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Notable Releases of the Week (9/6)

Squid
Squid (photo by Holly Whitaker)

Time really does fly — Labor Day is in the rearview which means summer is basically over (hope everyone had a good long weekend!), and it’s even been starting to feel a little like fall outside, at least here in New York. There are plenty of cool albums out this week, but it doesn’t feel as massive as last week, which gave us the new Lana Del Rey and Tool albums that are still the talk of most online music circles. If you haven’t heard those yet, get on it! Meanwhile, I highlighted seven of this week’s new albums below.

First, some honorable mentions: Bat For Lashes, Lower Dens, Kayo Dot, Tinariwen, Mizmor, Post Malone, Frankie Cosmos, The Highwomen, The Messthetics (mem Fugazi), Kindness, Adam Green, Chrissie Hynde (of The Pretenders), Western Settings, the first Moving Targets album in 25+ years, the “lost” Miles Davis album from 1985, the Death Cab For Cutie EP, the Robyn Hitchcock & Andy Partridge EP, the +/- {Plus Minus} EP, the Alessia Cara EP, the Pearla EP, and the Drugs of Faith EP.

Check out my seven picks below. What was your favorite release of the week?


Squid Town Centre

SquidTown Centre EP

Speedy Wunderground

 

 

Dan Carey’s Speedy Wunderground label has been on a roll lately with shining a spotlight on super talented, up-and-coming arty UK rock bands, including one of the biggest breakout indie rock bands of the year, black midi, and Squid. Squid’s new Town Centre is the first EP for Speedy Wunderground, which previously was only a singles label, and if the label plans to continue to put out more major releases, this is a hell of a place to start. It’s also a great introduction to Squid, who previously released the Lino EP in 2017, but really started to find their groove on followup singles like “The Dial” and “Houseplants,” and have now fully hit their stride with Town Centre. (And if they keep progressing at this rate, it probably won’t be long before we look back on Town Centre as just another stepping stone on Squid’s path to greatness.) Like black midi, Squid seem very into the Talking Heads, and they fit in loosely with the shouty post-punk revival that’s been getting buzz lately (IDLES, Fontaines DC, Shame, etc), but — also like black midi — they’ve got a lot more going on musically than those bands and they can’t really be pigeonholed into any one style of music. Recent singles saw them developing a knack for ’80s NYC funk-punk, but the Lino EP is much more psychedelic and atmospheric than that, and both of those things and more are worked into Town Centre. The EP opens with the trippy instrumental “Savage,” and it’s not the kind of intro track you can just skip. By the time it segues into “Match Bet,” that song’s mathy, Radiohead-like guitar riffs hit even harder than they did when “Match Bet” first dropped as a single. Throughout the EP, they successfully tackle motorik grooves, free-jazz sax, and a bit of psych-pop revival that recalls groups like Django Django and The Beta Band. They almost remind me — in spirit more than in sound — of Deerhunter. Like that band, Squid come off like obsessive students of the art rock canon, but they’re good songwriters too, not just good record collectors. Town Centre sounds like the work of a hungry group who have absorbed all the hip subgenres of the past half-century of rock music, and are spitting it back out with the hopes of one day being considered as important as their heroes. It remains to be seen if Squid can keep the momentum going long enough to get there, but for now, they’ve made a fascinating EP that deserves all the hype it’s already gotten and will presumably continue to get. It may just be four songs, but each one is pretty long (the whole EP clocks in at just over 23 minutes) and Squid cover more ground on these songs than some of their fellow buzz bands do on full-lengths.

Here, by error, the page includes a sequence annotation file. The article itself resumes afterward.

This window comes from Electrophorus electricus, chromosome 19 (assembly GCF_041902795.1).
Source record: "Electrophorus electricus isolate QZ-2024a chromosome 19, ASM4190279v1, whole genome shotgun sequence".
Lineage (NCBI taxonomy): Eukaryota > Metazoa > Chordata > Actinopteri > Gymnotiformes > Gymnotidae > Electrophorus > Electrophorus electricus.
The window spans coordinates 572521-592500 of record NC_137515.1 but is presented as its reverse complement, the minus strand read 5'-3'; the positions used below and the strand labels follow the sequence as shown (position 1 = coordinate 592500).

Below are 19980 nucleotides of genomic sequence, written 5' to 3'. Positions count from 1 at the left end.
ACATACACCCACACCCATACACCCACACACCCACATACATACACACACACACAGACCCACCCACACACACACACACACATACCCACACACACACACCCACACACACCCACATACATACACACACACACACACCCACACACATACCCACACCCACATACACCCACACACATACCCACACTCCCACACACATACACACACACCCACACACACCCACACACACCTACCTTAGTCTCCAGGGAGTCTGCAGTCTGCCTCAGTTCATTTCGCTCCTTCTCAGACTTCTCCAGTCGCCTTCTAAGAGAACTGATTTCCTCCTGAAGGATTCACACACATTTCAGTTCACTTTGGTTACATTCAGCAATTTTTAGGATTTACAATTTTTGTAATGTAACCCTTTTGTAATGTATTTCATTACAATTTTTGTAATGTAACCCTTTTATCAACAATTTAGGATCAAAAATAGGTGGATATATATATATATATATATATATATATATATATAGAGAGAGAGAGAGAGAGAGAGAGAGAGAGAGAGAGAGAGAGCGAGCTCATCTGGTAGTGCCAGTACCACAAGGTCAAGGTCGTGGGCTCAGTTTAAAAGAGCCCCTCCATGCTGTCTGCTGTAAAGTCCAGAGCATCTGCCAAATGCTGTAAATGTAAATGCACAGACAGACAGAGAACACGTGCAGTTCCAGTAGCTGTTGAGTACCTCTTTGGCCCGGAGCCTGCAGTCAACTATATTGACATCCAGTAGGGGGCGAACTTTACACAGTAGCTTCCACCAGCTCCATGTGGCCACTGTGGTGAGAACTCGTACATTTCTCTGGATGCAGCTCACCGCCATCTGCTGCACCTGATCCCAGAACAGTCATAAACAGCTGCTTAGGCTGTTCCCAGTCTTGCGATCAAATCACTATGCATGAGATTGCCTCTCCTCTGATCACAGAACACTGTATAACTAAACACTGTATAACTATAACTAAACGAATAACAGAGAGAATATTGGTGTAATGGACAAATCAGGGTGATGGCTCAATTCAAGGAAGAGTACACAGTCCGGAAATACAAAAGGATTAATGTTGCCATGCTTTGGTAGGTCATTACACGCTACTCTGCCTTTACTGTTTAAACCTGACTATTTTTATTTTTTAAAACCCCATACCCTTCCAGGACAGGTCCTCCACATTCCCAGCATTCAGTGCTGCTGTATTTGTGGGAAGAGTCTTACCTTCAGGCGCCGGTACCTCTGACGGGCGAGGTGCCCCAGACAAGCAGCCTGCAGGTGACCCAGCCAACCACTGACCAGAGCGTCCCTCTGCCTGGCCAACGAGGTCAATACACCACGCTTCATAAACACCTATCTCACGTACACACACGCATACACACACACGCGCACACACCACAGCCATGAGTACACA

earthgang-mirrorland

EarthGangMirrorland

Dreamville

 

 

J Cole’s Dreamville label was once mainly known as a way for Cole to rep some other artists who shared his love of rap classicism, but rap’s “Middle Child” has been vastly expanding his empire lately to include artists whose music isn’t much like Cole’s at all, and artists who are starting to become stars of their own. The label’s most recent breakout is J.I.D, and it looks like J.I.D’s fellow Atlanta natives and Spillage Village members EarthGang are up next. They have three EPs on Dreamville dating back to 2017 and a handful of independent releases before that, and now they’ve just released their full-length Dreamville debut, Mirrorland, which makes good on the promise of all those early releases. Mirrorland is rooted in a long history of Atlanta rap music; it isn’t much like the trap music that the city is famous for today, but it isn’t completely removed from that music either, as evidenced when Young Thug shows up on “Proud of U” and fits in perfectly. They are sort of to Atlanta what, say, Flatbush Zombies are to New York. The way that the Zombies have taken all the weird sounds of ’90s New York rap and made them sound fresh and somehow even weirder for a new generation, EarthGang are doing that for ’90s Atlanta groups like OutKast and Goodie Mob. Like their ATLien forebears, they’ve got just as much a knack for fast-paced rapping as they do for soulful singing, and just as much a knack for electronic production as they do for live instrumentation. Later tracks on the album like “Blue Moon, “Trippin,” and “Fields” veer into real-deal funk, jazz, and soul, while plenty of other tracks would fit in seamlessly with modern-day rap radio. EarthGang have been building towards a big moment for a while, and it feels like Mirrorland is the thing that will finally make it happen. It goes down easy, with a perfect mix of the familiar and the new. If this album is the first you’re hearing of them, don’t be surprised if it’s far from the last.

 

IDK Is He Real

IDKIs He Real?

Clue/Warner